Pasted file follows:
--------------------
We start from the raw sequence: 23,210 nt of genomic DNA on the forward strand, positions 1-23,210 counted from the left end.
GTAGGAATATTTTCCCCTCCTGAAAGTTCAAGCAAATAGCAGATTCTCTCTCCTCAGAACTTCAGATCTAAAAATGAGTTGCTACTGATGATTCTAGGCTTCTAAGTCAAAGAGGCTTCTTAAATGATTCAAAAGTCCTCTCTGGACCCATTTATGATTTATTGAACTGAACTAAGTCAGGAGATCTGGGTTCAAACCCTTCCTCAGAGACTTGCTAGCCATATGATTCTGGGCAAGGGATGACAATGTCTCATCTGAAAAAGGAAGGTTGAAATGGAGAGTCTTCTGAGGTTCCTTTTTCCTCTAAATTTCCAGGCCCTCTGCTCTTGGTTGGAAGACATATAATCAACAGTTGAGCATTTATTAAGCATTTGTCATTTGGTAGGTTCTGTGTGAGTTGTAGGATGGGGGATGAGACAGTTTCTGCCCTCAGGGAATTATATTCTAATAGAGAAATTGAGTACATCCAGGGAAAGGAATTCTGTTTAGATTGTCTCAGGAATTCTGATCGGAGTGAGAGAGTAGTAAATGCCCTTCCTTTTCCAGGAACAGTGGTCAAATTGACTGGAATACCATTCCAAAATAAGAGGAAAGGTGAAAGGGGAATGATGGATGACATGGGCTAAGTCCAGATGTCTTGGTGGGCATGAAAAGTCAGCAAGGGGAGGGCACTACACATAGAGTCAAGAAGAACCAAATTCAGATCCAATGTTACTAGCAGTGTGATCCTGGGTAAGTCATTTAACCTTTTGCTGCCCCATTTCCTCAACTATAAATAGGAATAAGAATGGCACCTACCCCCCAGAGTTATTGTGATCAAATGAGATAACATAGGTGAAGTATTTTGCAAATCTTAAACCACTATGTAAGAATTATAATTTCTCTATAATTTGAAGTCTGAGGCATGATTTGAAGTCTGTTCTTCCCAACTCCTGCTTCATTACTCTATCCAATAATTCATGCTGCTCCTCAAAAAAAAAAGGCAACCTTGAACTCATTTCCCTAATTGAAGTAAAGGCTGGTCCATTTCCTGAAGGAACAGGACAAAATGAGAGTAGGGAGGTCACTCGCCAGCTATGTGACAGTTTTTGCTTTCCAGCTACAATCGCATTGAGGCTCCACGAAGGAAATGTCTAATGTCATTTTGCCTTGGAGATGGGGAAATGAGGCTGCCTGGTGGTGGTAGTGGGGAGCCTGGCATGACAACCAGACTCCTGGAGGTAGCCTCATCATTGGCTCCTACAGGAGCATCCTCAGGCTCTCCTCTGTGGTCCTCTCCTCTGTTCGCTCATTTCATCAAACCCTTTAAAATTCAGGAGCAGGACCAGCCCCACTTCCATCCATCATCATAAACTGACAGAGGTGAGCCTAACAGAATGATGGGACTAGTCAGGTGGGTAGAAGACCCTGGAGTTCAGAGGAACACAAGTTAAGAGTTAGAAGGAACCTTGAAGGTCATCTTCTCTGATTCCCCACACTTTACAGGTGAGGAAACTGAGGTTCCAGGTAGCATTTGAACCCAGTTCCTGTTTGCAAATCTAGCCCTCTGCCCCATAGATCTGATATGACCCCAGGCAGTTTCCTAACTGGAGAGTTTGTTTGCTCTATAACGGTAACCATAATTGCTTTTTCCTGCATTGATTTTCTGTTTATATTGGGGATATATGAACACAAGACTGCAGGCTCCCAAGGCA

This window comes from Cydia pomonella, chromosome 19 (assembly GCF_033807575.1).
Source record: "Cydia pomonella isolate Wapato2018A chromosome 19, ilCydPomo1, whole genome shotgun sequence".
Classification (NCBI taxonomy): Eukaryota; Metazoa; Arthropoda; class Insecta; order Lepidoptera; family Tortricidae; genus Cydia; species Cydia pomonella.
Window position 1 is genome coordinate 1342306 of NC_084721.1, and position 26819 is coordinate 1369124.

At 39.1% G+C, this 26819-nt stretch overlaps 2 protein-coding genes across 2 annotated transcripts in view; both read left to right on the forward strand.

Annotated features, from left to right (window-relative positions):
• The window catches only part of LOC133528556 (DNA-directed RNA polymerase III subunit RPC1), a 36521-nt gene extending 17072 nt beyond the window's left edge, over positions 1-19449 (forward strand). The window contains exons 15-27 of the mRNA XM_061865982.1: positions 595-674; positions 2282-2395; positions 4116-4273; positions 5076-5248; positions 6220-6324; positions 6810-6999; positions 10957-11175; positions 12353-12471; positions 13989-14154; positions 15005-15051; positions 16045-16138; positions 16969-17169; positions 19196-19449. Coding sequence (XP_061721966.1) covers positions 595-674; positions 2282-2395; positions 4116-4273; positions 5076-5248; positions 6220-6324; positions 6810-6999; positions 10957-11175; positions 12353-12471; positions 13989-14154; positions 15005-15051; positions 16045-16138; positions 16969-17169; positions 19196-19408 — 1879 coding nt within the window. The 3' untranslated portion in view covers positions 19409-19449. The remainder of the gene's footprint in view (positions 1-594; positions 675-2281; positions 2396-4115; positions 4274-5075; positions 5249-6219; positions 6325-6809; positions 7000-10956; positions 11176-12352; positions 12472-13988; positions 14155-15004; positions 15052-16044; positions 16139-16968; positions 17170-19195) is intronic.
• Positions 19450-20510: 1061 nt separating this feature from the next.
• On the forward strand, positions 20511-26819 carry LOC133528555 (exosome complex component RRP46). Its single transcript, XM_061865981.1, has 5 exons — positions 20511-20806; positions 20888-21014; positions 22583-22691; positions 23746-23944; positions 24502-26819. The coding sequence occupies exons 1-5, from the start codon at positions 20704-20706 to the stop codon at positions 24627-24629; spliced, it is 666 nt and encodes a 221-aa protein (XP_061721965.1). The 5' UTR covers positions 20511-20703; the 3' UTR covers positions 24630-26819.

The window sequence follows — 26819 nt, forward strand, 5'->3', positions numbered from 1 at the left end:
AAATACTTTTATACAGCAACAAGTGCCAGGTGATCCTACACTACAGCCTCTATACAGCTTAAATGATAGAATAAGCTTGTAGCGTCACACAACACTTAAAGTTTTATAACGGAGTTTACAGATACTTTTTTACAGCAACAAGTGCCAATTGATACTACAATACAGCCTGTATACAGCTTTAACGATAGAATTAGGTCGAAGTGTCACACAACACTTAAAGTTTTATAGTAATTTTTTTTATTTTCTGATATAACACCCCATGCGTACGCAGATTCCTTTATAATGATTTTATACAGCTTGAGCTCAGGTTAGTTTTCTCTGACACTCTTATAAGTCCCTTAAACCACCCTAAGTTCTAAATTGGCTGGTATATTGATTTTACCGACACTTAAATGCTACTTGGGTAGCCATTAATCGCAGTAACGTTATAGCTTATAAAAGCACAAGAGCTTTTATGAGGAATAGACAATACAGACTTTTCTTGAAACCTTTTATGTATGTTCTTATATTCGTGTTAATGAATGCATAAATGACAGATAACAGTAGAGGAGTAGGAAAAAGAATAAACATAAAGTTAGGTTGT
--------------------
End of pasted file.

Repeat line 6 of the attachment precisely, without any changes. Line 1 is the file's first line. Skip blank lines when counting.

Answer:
Window position 1 is genome coordinate 1342306 of NC_084721.1, and position 26819 is coordinate 1369124.